Many studies have shown that the more styles a leader exhibits, the better. Leaders who have mastered four or more - especially the authoritative, democratic, affiliative and coaching styles - have the very best climate and business performance. And the most effective leaders switch flexibly among the leadership styles as needed. Although that may sound daunting, we witnessed it more often than you might guess, at both large corporations and tiny start-ups, by seasoned veterans who could explain exactly how and why they lead and by entrepreneurs who claim to lead by gut alone.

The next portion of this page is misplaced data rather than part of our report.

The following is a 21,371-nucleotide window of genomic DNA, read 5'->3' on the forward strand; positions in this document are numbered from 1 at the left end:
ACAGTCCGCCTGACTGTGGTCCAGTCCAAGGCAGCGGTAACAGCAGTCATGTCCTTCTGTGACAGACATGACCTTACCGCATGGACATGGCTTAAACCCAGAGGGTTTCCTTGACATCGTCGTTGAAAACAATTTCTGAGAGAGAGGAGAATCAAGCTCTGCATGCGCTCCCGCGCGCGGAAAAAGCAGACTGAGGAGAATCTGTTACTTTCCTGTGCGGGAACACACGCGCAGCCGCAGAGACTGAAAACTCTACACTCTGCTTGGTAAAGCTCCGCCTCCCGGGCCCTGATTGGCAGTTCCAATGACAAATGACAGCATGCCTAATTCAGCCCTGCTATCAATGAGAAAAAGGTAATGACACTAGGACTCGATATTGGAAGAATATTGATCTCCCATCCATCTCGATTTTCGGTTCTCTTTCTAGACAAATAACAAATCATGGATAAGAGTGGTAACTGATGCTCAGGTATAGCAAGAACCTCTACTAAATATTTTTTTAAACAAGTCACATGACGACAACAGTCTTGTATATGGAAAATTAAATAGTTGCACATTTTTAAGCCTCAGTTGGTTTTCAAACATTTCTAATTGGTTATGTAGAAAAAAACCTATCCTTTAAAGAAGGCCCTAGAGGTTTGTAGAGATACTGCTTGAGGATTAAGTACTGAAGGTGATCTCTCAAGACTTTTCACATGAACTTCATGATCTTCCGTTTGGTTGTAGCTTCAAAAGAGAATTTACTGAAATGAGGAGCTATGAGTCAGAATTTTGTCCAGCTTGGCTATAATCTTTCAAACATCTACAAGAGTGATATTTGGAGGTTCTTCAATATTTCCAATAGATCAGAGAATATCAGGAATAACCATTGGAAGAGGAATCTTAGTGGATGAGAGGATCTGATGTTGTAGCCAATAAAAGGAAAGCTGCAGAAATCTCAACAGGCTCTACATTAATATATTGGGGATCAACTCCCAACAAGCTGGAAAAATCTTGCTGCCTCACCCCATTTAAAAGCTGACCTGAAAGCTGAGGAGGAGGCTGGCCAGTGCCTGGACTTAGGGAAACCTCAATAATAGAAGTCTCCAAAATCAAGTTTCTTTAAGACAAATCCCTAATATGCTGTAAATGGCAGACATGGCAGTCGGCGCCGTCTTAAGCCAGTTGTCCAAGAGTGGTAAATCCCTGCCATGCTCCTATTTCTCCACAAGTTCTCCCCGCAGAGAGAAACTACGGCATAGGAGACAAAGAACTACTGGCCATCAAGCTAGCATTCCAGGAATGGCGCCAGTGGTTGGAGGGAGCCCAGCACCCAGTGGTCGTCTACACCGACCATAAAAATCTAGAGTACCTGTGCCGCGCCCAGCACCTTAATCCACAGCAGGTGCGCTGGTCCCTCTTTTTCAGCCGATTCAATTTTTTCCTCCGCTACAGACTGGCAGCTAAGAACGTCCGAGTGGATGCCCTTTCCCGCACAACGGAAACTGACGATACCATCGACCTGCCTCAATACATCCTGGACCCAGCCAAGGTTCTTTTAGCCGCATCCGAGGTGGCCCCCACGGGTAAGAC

Such leaders don't mechanically match their style to fit a check list of situations - they are far more fluid. They are exquisitely sensitive to the impact they are having on others and seamlessly adjust their style to get the best results. These are leaders, for example, who can read in the first minutes of conversation that a talented but underperforming employee has been demoralized by an unsympathetic, do it the way I tell you manager and needs to be inspired through a reminder of why her work matters. Or that leader might chooses to reenergize the employee by asking her about her dreams and aspirations and finding ways to make her job more challenging. Or that initial conversation might signal that the employee needs an ultimatum: improve or leave.